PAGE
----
Carbonate-rich ultramafic lamprophyres (aillikites) and associated rocks characteristically occur during the early stages of thinning and rifting of cratonic mantle lithosphere, prior to the eruption of melilitites, nephelinites and alkali basalts. It is accepted that they require volatile-rich melting conditions, and the presence of phlogopite and carbonate in the source, but the exact source rock assemblages are debated. Melts similar to carbonate-rich ultramafic lamprophyres (aillikites) have been produced by melting of peridotites in the presence of CO2 and H2O, whereas isotopes and trace elements appear to favor distinct phlogopite-bearing rocks.
Olivine macrocrysts in aillikites are usually rounded and abraded, so that it is debated whether they are phenocrysts or mantle xenocrysts. We have analyzed minor and trace element composition in olivines from the type aillikites from Aillik Bay in Labrador, Canada. We characterize five groups of olivines:  mantle xenocrysts,  the main phenocryst population, and  reversely zoned crystals interpreted as phenocrysts from earlier, more fractionated, magma batches,  rims on the phenocrysts, which delineate aillikite melt fractionation trends, and  rims around the reversely zoned olivines. The main phenocryst population is characterized by mantle-like Ni (averaging 3400 μg g− 1) and Ni/Mg at Mg# of 88–90, overlapping with phenocrysts in ocean island basalts and Mediterranean lamproites. However, they also have low 100 Mn/Fe of 0.9–1.3 and no correlation between Ni and other trace elements (Sc, Co, Li) that would indicate recycled oceanic or continental crust in their sources. The low Mn/Fe without high Ni/Mg, and the high V/Sc (2–5) are inherited from phlogopite in the source that originated by solidification of lamproitic melts at the base of the cratonic lithosphere in a previous stage of igneous activity. The olivine phenocryst compositions are interpreted to result from phlogopite and not high modal pyroxene in the source. The presence of kimberlites and ultramafic lamprophyres of Mesozoic age in Greenland indicates the persistence of a steep edge to the cratonic lithosphere at a time when this had been removed from the western flank in Labrador.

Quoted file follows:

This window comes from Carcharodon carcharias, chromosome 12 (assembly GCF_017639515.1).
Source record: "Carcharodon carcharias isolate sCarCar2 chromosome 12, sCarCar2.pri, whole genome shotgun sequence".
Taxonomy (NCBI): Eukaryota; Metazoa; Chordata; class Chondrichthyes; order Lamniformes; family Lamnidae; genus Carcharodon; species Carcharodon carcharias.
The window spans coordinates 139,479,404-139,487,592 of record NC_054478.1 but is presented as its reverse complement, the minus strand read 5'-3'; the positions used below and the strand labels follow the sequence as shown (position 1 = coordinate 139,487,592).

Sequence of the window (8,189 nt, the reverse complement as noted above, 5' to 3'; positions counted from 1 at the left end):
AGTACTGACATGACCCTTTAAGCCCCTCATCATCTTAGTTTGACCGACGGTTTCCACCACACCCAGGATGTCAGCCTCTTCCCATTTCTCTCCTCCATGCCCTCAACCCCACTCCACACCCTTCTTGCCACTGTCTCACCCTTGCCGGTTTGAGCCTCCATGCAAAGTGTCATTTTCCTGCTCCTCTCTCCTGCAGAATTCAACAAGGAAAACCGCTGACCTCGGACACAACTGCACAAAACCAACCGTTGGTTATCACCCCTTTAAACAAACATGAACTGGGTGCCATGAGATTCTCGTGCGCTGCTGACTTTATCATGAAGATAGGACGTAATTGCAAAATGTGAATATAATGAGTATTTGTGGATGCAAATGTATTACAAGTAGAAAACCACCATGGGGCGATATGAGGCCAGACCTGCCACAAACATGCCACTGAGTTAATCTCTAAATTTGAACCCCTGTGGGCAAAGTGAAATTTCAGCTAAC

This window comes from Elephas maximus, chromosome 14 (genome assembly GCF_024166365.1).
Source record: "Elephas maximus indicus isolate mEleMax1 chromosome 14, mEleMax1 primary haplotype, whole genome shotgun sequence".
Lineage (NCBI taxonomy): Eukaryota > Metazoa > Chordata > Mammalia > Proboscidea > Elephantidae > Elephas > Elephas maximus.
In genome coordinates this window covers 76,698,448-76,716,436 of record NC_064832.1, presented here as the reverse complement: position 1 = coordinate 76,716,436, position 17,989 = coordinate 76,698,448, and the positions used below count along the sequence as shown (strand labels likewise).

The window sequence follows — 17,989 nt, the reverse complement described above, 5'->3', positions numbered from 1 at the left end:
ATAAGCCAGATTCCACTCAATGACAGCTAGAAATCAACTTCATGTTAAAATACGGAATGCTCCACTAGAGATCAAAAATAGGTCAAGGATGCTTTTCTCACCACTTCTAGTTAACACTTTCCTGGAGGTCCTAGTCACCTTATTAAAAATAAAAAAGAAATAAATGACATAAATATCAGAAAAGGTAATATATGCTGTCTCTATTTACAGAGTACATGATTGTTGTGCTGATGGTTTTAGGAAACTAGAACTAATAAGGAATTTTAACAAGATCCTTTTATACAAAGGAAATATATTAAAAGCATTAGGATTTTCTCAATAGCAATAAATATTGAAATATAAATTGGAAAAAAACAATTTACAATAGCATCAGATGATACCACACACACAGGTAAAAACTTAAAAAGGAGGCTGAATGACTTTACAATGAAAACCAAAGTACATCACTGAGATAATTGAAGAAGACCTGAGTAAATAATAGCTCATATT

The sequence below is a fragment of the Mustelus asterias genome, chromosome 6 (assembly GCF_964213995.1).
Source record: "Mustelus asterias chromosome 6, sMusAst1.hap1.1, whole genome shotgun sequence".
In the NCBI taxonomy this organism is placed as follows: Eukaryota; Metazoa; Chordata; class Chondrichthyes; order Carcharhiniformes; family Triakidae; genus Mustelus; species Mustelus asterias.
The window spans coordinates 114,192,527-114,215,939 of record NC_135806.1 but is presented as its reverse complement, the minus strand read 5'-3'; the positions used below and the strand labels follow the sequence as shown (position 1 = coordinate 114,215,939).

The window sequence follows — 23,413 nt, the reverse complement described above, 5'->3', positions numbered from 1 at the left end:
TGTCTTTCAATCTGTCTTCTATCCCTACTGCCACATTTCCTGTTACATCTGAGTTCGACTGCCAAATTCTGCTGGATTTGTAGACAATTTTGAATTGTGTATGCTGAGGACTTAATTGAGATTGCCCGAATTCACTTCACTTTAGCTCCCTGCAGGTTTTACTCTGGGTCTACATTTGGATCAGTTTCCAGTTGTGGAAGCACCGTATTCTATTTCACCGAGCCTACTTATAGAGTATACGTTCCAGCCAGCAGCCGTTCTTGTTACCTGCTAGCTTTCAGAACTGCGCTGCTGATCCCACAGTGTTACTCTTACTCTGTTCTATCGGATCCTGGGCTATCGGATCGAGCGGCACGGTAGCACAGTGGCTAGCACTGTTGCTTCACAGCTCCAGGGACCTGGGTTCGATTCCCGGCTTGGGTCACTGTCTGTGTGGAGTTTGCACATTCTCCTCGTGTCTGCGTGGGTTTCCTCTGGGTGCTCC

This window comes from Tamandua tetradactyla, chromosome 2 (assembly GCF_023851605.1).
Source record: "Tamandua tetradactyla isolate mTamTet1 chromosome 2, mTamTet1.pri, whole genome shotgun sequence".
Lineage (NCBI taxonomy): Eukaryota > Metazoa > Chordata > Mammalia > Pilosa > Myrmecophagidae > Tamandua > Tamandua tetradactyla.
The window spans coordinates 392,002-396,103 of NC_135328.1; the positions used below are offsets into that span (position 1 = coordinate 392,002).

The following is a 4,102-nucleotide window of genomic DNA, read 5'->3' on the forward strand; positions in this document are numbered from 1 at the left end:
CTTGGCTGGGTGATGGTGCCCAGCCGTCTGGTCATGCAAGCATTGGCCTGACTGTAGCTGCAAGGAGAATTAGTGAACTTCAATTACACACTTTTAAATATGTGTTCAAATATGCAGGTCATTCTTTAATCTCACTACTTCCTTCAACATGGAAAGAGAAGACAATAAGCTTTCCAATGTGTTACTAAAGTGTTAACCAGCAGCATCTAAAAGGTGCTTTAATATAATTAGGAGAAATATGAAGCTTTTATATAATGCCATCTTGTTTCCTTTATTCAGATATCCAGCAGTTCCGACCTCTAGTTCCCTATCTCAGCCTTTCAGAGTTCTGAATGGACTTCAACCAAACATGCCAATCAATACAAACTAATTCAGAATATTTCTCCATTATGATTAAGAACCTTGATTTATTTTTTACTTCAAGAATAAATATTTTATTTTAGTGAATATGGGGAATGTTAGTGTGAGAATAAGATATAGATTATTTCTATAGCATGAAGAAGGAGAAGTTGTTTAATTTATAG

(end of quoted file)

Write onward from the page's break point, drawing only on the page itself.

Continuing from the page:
- Trace element
- Carbonate-rich ultramafic lamprophyre
- Phlogopite-rich source
- Cratonic lithosphere